The first story, Killer in the Rain (Black Mask, January 1935) **** is recognisable as the blackmail plot element used in The Big Sleep. Here the troubled young Carmen Dravec would become Carmen Sternwood and gain a sister. Dravec is a doting surrogate father and a heavy rather than the proud General Sternwood. Steiner would become Geiger, Joe Marty would become Joe Brody and Guy Slade would become Eddie Mars. The plot would be expanded for the novel, but many of the elements are here making the story a fascinating read. It lacks the rhythm of prose Chandler would bring to his novels, but the bones of his later style are evident here. The Man Who Liked Dogs (Black Mask, March 1936) ***½ is as hard-boiled and violent as Chandler gets. The story is a straight forward search for a missing woman instigated by in centring around a missing police dog. The two are tied in with a notorious gangster and corrupt police force. There are scenes in a bogus medical institution and a finale on a gambling boat with a bloody shoot-out resolution. Scenes would be re-used in Chandler’s Farewell, My Lovely and themes in The Little Sister. The story has lots of twists and action, but it again lacks the poetic prose style of Chandler’s later work. Chandler’s detective is named here as Carmady, one of several name try-outs through his short prose. The Curtain (Black Mask, September 1936) **** became the Rusty Regan (here O’Mara) part of the plot for The Big Sleep. It features recognisable version of General Sternwood and his daughter Vivian. A psychotic 10-year old son for Vivian in this story would be replaced by a sister, Carmen, in the subsequent novel – fusing the character of the son with that of Carmen Dravec in Killer in the Rain. Additionally its opening, concerning a drunken acquaintance of Carmady, was to form the central relationship to his best novel, The Long Goodbye. This is an assured story, well-written and containing more obvious examples of Chandler’s prose style. An action-packed finale acted as a rehearsal for that in The Big Sleep. Try the Girl (Black Mask, January 1937) **** is a fast-paced and well-written warm-up for the main plot of Farewell, My Lovely with an giant ex-con seeking his lost girl, whilst Mandarin’s Jade (Dime Detective Magazine, November 1937) ***½ does the same for its sub-plot of the attempted recovery of a stolen necklace. Both stories again feature John Dalmas. In the novel the two stories would be inter-related, showing how cleverly Chandler cannibalised his own plots. Both show Chandler becoming increasingly confident with his prose style. Bay City Blues (Dime Detective Magazine, November 1937) *** is a little convoluted in its plotting of Dalmas investigating the apparent suicide of a doctor’s wife. Elements form the story were used in his novel Lady in the Lake. The next story would be the key basis for that novel and share the same title. Here, however, The Lady in the Lake (Dime Detective Magazine, January 1939) ***½ overly telegraphs the solution to its mystery plot of a man looking to track down his missing and unfaithful wife, but is otherwise a great vehicle for Chandler’s gift with dialogue. Chandler would rework elements of the plot, and characters (here given different names) as well as using the same mountain lake location for No Crime in the Mountains (Detective Story Magazine, September 1941) *** in which he uses the name of John Evans for his LA based PI, but the plot is less successfully developed than in the previous story.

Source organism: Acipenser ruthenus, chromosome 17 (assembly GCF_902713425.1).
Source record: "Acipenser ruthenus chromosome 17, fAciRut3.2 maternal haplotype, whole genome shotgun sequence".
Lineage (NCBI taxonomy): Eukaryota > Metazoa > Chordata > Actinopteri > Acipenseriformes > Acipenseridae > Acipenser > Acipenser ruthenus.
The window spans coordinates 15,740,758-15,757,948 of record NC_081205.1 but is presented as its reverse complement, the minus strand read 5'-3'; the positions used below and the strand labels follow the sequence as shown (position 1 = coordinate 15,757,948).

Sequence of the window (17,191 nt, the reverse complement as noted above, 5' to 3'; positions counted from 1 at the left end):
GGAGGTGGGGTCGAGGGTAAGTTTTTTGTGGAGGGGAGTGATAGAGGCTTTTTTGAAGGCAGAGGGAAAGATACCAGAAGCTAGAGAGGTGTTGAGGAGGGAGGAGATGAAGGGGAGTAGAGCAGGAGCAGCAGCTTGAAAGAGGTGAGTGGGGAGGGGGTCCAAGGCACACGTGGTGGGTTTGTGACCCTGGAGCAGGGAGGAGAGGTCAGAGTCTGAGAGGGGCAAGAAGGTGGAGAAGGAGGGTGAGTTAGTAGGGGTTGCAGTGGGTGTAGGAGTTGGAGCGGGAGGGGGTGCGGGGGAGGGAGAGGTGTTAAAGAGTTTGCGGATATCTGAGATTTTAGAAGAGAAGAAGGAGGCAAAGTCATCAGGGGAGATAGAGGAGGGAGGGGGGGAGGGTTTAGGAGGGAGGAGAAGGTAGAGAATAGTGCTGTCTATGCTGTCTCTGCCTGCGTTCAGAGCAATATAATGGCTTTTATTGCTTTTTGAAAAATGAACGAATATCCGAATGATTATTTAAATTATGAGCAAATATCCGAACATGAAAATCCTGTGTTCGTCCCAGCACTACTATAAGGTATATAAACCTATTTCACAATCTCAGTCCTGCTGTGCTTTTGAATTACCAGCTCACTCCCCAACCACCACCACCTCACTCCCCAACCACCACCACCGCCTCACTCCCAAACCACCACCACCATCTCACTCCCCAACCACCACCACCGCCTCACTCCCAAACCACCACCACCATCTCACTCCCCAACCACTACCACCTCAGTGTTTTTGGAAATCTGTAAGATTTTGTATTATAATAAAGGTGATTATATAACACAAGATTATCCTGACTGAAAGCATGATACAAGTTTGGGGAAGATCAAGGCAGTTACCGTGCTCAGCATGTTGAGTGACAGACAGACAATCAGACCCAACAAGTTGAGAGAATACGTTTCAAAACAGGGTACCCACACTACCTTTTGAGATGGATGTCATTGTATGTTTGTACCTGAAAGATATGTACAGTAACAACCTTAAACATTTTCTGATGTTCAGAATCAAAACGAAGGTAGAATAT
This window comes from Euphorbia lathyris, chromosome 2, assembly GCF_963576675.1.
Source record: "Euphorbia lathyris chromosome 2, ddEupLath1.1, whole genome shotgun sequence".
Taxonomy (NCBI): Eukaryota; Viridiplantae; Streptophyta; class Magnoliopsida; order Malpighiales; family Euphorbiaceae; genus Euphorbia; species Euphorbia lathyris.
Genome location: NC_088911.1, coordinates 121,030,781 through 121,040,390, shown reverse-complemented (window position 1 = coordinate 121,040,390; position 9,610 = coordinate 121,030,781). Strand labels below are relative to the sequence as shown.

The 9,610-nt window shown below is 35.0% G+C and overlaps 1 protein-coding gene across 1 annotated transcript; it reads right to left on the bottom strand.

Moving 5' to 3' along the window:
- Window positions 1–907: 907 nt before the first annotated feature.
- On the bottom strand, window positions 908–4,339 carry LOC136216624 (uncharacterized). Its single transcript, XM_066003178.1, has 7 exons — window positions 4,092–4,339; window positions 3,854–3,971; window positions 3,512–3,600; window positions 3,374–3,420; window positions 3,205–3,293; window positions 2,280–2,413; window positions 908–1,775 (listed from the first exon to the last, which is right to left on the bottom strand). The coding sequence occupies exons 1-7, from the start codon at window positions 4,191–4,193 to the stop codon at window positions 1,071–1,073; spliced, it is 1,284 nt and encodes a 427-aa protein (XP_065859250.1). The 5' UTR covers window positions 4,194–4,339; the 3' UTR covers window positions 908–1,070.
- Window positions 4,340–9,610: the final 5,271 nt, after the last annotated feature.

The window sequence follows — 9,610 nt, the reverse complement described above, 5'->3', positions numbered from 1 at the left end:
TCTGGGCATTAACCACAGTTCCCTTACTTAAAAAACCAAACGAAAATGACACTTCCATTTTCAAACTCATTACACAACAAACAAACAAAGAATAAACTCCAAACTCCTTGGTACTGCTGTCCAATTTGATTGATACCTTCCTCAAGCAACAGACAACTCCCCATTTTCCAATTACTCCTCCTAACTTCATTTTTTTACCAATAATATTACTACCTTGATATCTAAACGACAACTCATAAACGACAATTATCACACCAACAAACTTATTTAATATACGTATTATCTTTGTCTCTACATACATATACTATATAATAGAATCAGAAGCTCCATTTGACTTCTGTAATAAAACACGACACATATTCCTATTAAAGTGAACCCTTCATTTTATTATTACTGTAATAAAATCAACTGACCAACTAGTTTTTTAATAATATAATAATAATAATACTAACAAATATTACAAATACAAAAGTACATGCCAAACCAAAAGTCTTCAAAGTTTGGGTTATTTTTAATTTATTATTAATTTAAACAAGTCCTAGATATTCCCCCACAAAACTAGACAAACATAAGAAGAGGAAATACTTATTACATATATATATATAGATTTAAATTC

Taken as a whole these stories are fascinating as embryonic versions of what were to become classic and highly influential crime mystery novels.